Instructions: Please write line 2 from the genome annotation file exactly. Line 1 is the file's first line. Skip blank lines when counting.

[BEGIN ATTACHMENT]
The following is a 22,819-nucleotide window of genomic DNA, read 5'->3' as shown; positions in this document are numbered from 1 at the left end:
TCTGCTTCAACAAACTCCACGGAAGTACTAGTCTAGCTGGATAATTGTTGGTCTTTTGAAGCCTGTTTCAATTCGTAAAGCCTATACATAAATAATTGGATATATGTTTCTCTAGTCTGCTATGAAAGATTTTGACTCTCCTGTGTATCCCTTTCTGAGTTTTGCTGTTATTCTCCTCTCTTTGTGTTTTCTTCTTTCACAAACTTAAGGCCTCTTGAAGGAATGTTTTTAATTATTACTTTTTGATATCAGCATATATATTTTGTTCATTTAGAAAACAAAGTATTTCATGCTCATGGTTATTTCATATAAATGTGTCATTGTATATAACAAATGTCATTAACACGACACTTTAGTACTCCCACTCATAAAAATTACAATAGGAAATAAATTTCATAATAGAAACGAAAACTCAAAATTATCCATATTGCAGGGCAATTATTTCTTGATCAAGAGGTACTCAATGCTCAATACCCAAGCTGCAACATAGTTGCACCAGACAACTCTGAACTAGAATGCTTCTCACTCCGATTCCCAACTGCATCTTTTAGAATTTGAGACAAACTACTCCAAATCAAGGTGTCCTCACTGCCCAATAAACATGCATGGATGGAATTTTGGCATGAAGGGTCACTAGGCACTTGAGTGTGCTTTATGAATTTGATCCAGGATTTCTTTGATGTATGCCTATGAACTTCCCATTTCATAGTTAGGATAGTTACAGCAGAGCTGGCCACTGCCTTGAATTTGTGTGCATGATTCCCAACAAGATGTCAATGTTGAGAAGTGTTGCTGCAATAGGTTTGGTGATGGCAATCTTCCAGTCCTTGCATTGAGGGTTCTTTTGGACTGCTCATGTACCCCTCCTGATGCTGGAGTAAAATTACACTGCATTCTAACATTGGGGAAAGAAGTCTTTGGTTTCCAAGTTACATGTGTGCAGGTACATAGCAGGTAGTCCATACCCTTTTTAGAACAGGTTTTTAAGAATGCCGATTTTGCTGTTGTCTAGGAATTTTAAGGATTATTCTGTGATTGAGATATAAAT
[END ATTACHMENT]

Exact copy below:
TCTGCTTCAACAAACTCCACGGAAGTACTAGTCTAGCTGGATAATTGTTGGTCTTTTGAAGCCTGTTTCAATTCGTAAAGCCTATACATAAATAATTGGATATATGTTTCTCTAGTCTGCTATGAAAGATTTTGACTCTCCTGTGTATCCCTTTCTGAGTTTTGCTGTTATTCTCCTCTCTTTGTGTTTTCTTCTTTCACAAACTTAAGGCCTCTTGAAGGAATGTTTTTAATTATTACTTTTTGATATCAGCATATATATTTTGTTCATTTAGAAAACAAAGTATTTCATGCTCATGGTTATTTCATATAAATGTGTCATTGTATATAACAAATGTCATTAACACGACACTTTAGTACTCCCACTCATAAAAATTACAATAGGAAATAAATTTCATAATAGAAACGAAAACTCAAAATTATCCATATTGCAGGGCAATTATTTCTTGATCAAGAGGTACTCAATGCTCAATACCCAAGCTGCAACATAGTTGCACCAGACAACTCTGAACTAGAATGCTTCTCACTCCGATTCCCAACTGCATCTTTTAGAATTTGAGACAAACTACTCCAAATCAAGGTGTCCTCACTGCCCAATAAACATGCATGGATGGAATTTTGGCATGAAGGGTCACTAGGCACTTGAGTGTGCTTTATGAATTTGATCCAGGATTTCTTTGATGTATGCCTATGAACTTCCCATTTCATAGTTAGGATAGTTACAGCAGAGCTGGCCACTGCCTTGAATTTGTGTGCATGATTCCCAACAAGATGTCAATGTTGAGAAGTGTTGCTGCAATAGGTTTGGTGATGGCAATCTTCCAGTCCTTGCATTGAGGGTTCTTTTGGACTGCTCATGTACCCCTCCTGATGCTGGAGTAAAATTACACTGCATTCTAACATTGGGGAAAGAAGTCTTTGGTTTCCAAGTTACATGTGTGCAGGTACATAGCAGGTAGTCCATACCCTTTTTAGAACAGGTTTTTAAGAATGCCGATTTTGCTGTTGTCTAGGAATTTTAAGGATTATTCTGTGATTGAGATATAAAT